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By embracing the touch-screen technology and having levels that can be completed in three minutes, Elite Beat Agents is the game the Nintendo DS was made for.
A rhythm action game developed by iNiS, the team behind underground and hard-as-nails PlayStation 2 classic, Gitaroo Man, and the karaoke Xbox 360 game, Lips, Elite Beat Agents is as innovative as the DS itself. You control the titular Agents, three hyperactive, microphone wielding, stylishly coiffured divas stuffed into Men in Black suits complete with shades. They are super-heroes of sorts, jumping into action wherever there is a problem that can only be solved with song and dance.
The titular Agents appear only in the direst situations, providing hope and courage with their grooves and sweet boogie moves. How you follow the choreography on the bottom screen affects a crazy crisis playing out up top, and these components make Elite Beat Agents an irresistible handheld game.
Of course, this rhythm game is built on simple manoeuvres; you have to tap, drag, and quickly spin objects in time to the music. The melody isn't your only guide, though. Timing circles close in around each marker, giving valuable visual cues of when to make contact. The touch screen adds another element to the gameplay, because you must remember the layout of the targets. They appear in a natural stream across the panel, physically pulling you through the song. It's much more dynamic than just pushing buttons in time.
The four difficulty levels - two must be unlocked - provide a perfect challenge gradient by incorporating different amounts of user engagement. At first, you're involved in only the most essential beats, and missing a few isn't fatal. The songs remain the same, but by the third stage, you cover every lyric, drum stroke, and guitar riff. Here, there's no forgiveness; fall out of sync and the Elite-O-Meter will quickly run dry, prematurely ending the tune. The hardest setting further ups the ante by making the targets smaller and having them appear closer to the beat, disturbing any comfort zone established at lower levels.
The song selection is meant to keep you off balance as well. Some have a straightforward rhythm, like Chicago's power ballad from the 80's, You're the Inspiration, or more recent punk-pop from Sum 41 and Stereogram. Then there's the swinging syncopation of Rock This Town from The Stray Cats or the 70's style funk of Jamiroquai. It also contains authentic entries from the era of disco, with YMCA and the pop-soul of the Jackson 5's ABC.
This is rhythm action at its purest and most accessible.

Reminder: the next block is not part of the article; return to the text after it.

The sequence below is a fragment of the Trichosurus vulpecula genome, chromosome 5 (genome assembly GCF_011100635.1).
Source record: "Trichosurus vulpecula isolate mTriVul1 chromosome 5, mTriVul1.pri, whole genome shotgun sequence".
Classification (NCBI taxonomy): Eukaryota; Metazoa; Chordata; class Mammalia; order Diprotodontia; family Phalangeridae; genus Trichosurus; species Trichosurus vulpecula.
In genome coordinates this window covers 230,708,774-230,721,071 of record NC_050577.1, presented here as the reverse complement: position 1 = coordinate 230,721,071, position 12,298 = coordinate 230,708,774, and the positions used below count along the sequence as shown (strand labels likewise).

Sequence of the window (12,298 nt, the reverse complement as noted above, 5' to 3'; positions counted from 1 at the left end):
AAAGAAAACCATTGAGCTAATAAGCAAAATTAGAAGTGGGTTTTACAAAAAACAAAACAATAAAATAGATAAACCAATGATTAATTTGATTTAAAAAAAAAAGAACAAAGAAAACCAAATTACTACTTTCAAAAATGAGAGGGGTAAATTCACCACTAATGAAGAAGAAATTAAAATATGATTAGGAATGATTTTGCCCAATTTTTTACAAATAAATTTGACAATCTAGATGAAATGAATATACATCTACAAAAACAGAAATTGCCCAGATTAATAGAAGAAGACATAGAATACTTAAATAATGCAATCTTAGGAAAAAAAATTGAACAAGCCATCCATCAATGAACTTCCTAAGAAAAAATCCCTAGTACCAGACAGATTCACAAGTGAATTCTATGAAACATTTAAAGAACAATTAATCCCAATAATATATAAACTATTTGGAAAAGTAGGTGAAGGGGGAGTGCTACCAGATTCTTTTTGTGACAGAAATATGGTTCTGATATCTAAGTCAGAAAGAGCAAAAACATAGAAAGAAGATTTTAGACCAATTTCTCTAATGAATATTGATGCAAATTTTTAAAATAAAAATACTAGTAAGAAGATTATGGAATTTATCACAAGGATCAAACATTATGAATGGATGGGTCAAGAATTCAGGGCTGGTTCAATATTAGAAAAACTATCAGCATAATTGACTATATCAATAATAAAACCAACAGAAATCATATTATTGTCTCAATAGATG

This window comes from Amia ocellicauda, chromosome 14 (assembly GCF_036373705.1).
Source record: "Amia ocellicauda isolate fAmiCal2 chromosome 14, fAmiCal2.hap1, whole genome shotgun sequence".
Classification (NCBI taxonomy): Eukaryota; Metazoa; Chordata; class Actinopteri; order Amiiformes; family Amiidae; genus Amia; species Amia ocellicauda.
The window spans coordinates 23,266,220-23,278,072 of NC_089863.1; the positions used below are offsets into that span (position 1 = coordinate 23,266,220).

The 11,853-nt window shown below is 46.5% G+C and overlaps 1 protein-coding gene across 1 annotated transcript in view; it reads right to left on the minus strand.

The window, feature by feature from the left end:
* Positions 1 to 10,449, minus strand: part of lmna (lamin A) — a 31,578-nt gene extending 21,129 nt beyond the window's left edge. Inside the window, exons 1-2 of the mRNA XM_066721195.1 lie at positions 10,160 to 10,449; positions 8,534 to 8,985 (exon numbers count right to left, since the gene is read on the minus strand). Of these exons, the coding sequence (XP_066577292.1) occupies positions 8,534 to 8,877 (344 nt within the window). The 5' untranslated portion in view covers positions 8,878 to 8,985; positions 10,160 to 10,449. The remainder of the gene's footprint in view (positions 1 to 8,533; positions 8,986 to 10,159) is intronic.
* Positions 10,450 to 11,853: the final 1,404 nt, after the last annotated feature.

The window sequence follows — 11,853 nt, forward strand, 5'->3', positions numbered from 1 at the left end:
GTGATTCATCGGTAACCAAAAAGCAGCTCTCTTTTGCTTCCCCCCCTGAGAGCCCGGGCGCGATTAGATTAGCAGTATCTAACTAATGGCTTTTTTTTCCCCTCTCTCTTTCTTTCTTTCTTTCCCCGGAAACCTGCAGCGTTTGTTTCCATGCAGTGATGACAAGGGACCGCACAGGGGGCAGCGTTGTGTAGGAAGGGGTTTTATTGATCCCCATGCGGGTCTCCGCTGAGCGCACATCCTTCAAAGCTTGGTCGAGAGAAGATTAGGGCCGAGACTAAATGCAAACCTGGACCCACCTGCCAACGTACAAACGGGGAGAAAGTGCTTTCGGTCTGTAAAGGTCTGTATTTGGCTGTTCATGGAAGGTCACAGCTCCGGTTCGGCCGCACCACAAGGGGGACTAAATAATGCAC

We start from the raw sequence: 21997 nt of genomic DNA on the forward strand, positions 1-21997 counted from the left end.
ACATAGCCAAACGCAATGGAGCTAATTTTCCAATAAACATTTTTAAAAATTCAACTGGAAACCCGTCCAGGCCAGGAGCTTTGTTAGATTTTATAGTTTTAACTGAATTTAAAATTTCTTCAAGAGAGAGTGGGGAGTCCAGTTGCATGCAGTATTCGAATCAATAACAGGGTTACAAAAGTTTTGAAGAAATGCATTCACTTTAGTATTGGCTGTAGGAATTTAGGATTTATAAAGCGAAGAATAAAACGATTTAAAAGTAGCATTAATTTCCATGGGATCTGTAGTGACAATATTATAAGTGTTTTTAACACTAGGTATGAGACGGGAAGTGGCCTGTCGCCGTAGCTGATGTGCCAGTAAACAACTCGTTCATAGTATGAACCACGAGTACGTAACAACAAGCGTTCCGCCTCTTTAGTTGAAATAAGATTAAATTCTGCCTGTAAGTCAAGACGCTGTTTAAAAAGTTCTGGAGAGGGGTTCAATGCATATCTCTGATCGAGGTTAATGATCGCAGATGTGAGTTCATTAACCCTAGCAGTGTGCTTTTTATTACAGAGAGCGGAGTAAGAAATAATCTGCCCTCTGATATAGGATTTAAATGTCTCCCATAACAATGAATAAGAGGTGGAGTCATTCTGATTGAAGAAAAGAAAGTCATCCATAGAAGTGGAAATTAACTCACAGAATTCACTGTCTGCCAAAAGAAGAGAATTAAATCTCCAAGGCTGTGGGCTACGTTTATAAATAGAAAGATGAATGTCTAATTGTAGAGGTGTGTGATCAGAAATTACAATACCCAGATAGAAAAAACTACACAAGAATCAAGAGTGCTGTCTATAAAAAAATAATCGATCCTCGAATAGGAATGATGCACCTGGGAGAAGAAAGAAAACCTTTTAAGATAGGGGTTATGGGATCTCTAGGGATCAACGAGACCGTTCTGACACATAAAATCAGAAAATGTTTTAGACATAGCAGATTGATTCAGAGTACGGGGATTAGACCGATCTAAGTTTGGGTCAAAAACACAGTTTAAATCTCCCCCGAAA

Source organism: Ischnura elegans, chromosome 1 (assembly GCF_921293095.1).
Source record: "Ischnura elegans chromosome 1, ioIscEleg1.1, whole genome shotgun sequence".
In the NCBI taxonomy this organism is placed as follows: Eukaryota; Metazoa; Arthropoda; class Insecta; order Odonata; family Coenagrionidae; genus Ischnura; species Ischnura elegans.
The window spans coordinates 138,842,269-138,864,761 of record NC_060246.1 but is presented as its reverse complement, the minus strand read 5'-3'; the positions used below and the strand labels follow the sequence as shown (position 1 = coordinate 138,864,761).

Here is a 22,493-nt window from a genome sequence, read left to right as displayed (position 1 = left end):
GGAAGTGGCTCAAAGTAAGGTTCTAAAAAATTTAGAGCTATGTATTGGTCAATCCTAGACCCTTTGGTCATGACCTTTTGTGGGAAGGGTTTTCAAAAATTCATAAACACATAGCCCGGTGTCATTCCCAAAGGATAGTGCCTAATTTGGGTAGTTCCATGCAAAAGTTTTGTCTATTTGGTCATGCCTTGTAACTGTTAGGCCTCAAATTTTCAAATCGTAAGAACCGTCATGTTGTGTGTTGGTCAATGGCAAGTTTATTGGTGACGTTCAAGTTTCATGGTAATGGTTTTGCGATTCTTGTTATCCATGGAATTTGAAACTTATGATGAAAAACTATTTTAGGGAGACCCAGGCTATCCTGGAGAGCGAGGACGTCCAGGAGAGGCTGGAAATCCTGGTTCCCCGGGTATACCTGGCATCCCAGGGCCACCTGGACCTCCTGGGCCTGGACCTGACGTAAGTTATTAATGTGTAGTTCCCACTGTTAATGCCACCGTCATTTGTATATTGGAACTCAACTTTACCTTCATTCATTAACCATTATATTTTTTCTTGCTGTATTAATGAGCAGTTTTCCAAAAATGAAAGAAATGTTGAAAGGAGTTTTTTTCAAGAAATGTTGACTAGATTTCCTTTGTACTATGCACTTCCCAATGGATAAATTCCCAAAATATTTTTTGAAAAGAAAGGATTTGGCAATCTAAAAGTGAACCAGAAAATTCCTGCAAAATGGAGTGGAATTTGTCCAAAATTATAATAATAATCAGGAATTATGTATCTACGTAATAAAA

The songs are presented in batches, so there's almost always a choice of what to tackle next, but the mixtures of style keep you out of a rut. The nineteen tunes carry through loud and clear on the DS speakers. Even though they're all sound-alike covers, the quality is so high it's hard for a casual observer to tell. Plus, the covers postpone unpleasant moments, like discovering your best effort comes from a piece originally performed by Ashlee Simpson.
The individual tunes do have to share top billing with the wacky stories playing out on the upper screen. When the game's main characters are a trio of booty-shaking secret agents, reality falls by the wayside, and these vignettes are designed to be as humorously outrageous as possible. Adventures range from foiling a casino heist, to battling a fire-breathing golem, to staving off a horde of smooching zombies. Even a relatively mundane scenario, like helping a spoiled pair of socialites survive a desert island (set Madonna's Material Girl, no less), is energized by the presentation. The comic book-style panels set a playful attitude, featuring simple animation, vibrant colours, thought bubbles, and even onomatopoeia floating in the background. It's not all just for laughs, though. There's an especially touching Christmas episode about a little girl who misses her deceased father.
Trying to keep an eye on both screens simultaneously while you play is next to impossible. Realizing this, the iNiS have included a replay feature, so you can view all the hijinks undisturbed. You can even save a run-through of each song to watch whenever you like. However, your eyes may still drift down to the bottom screen to watch the slightly blocky men in black set the place ablaze with pirouettes, leaps, splits, and hand jives. Or you might just be hypnotized by your own marker-hitting triumph.
There's no need to rest solely on your own laurels, though, because Elite Beat Agents has both versus and co-op multiplayer options so you can jam with up to four people locally. The same songs are used, but the modes introduce new scenarios as entertaining as those from the single player mode.
Just as it should be for a console that is designed for play while sitting on the toilet.
Unfortunately, Wi-Fi isn't supported, so you may still end up as a one-man band, though you can compete against a ghost of your saved efforts. But alone or with a group, this demanding, multi-faceted rhythm challenge and its off-the-wall humour make Elite Beat Agents one hard rockin' game that sits perfectly at home on the Nintendo DS.
This is rhythm action at its purest and most accessible. Unlike music games on larger, home consoles, Elite Beat Agents on the DS requires no setting up of instruments, no excessive load times, no character creation or any other time wasting fluff. Your minimum wait from inserting the cartridge to playing your first song is no more than one minute; just as it should be for a console that is designed for play while sitting at bus-stops or even on the toilet.
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